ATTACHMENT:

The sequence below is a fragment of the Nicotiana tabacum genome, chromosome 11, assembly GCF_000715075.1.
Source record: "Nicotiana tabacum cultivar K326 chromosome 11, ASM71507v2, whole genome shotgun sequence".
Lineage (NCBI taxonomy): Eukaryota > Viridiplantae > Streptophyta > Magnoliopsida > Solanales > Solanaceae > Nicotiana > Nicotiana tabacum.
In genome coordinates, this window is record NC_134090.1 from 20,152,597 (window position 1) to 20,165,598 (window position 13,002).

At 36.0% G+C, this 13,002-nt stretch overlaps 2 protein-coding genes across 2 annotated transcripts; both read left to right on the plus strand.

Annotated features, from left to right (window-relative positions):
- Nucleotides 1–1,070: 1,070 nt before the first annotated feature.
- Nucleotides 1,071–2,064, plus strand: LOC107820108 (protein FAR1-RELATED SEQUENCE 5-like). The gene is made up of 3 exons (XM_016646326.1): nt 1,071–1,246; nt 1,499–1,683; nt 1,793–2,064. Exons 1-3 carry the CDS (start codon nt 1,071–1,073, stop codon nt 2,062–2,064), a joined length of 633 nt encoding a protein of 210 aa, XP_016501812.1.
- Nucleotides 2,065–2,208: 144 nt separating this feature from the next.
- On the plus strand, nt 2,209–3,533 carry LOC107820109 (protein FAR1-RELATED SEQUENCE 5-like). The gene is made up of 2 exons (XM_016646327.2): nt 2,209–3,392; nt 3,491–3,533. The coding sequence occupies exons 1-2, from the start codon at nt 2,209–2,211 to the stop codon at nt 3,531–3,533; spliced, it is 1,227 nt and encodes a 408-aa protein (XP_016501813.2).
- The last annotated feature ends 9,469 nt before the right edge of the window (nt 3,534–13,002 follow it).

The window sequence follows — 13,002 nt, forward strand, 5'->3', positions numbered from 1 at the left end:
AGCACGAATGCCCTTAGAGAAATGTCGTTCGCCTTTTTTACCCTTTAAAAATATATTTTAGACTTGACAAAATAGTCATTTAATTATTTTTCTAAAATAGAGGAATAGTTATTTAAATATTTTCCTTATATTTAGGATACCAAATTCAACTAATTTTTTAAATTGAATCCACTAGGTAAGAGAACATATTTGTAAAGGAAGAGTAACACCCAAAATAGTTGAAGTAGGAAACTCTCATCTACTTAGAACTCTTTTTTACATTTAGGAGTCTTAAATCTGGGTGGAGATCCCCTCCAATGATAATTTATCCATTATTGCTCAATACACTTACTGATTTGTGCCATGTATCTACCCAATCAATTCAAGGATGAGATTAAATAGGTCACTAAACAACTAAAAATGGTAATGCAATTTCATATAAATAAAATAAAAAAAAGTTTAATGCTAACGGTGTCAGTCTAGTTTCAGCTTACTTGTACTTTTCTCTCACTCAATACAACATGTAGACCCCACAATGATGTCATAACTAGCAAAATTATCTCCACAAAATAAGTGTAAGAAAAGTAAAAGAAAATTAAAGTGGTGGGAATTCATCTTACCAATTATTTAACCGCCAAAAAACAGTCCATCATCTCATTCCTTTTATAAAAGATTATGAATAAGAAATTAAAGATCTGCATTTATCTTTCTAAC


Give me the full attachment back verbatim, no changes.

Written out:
The sequence below is a fragment of the Nicotiana tabacum genome, chromosome 11, assembly GCF_000715075.1.
Source record: "Nicotiana tabacum cultivar K326 chromosome 11, ASM71507v2, whole genome shotgun sequence".
Lineage (NCBI taxonomy): Eukaryota > Viridiplantae > Streptophyta > Magnoliopsida > Solanales > Solanaceae > Nicotiana > Nicotiana tabacum.
In genome coordinates, this window is record NC_134090.1 from 20,152,597 (window position 1) to 20,165,598 (window position 13,002).

At 36.0% G+C, this 13,002-nt stretch overlaps 2 protein-coding genes across 2 annotated transcripts; both read left to right on the plus strand.

Annotated features, from left to right (window-relative positions):
- Nucleotides 1–1,070: 1,070 nt before the first annotated feature.
- Nucleotides 1,071–2,064, plus strand: LOC107820108 (protein FAR1-RELATED SEQUENCE 5-like). The gene is made up of 3 exons (XM_016646326.1): nt 1,071–1,246; nt 1,499–1,683; nt 1,793–2,064. Exons 1-3 carry the CDS (start codon nt 1,071–1,073, stop codon nt 2,062–2,064), a joined length of 633 nt encoding a protein of 210 aa, XP_016501812.1.
- Nucleotides 2,065–2,208: 144 nt separating this feature from the next.
- On the plus strand, nt 2,209–3,533 carry LOC107820109 (protein FAR1-RELATED SEQUENCE 5-like). The gene is made up of 2 exons (XM_016646327.2): nt 2,209–3,392; nt 3,491–3,533. The coding sequence occupies exons 1-2, from the start codon at nt 2,209–2,211 to the stop codon at nt 3,531–3,533; spliced, it is 1,227 nt and encodes a 408-aa protein (XP_016501813.2).
- The last annotated feature ends 9,469 nt before the right edge of the window (nt 3,534–13,002 follow it).

The window sequence follows — 13,002 nt, forward strand, 5'->3', positions numbered from 1 at the left end:
AGCACGAATGCCCTTAGAGAAATGTCGTTCGCCTTTTTTACCCTTTAAAAATATATTTTAGACTTGACAAAATAGTCATTTAATTATTTTTCTAAAATAGAGGAATAGTTATTTAAATATTTTCCTTATATTTAGGATACCAAATTCAACTAATTTTTTAAATTGAATCCACTAGGTAAGAGAACATATTTGTAAAGGAAGAGTAACACCCAAAATAGTTGAAGTAGGAAACTCTCATCTACTTAGAACTCTTTTTTACATTTAGGAGTCTTAAATCTGGGTGGAGATCCCCTCCAATGATAATTTATCCATTATTGCTCAATACACTTACTGATTTGTGCCATGTATCTACCCAATCAATTCAAGGATGAGATTAAATAGGTCACTAAACAACTAAAAATGGTAATGCAATTTCATATAAATAAAATAAAAAAAAGTTTAATGCTAACGGTGTCAGTCTAGTTTCAGCTTACTTGTACTTTTCTCTCACTCAATACAACATGTAGACCCCACAATGATGTCATAACTAGCAAAATTATCTCCACAAAATAAGTGTAAGAAAAGTAAAAGAAAATTAAAGTGGTGGGAATTCATCTTACCAATTATTTAACCGCCAAAAAACAGTCCATCATCTCATTCCTTTTATAAAAGATTATGAATAAGAAATTAAAGATCTGCATTTATCTTTCTAAC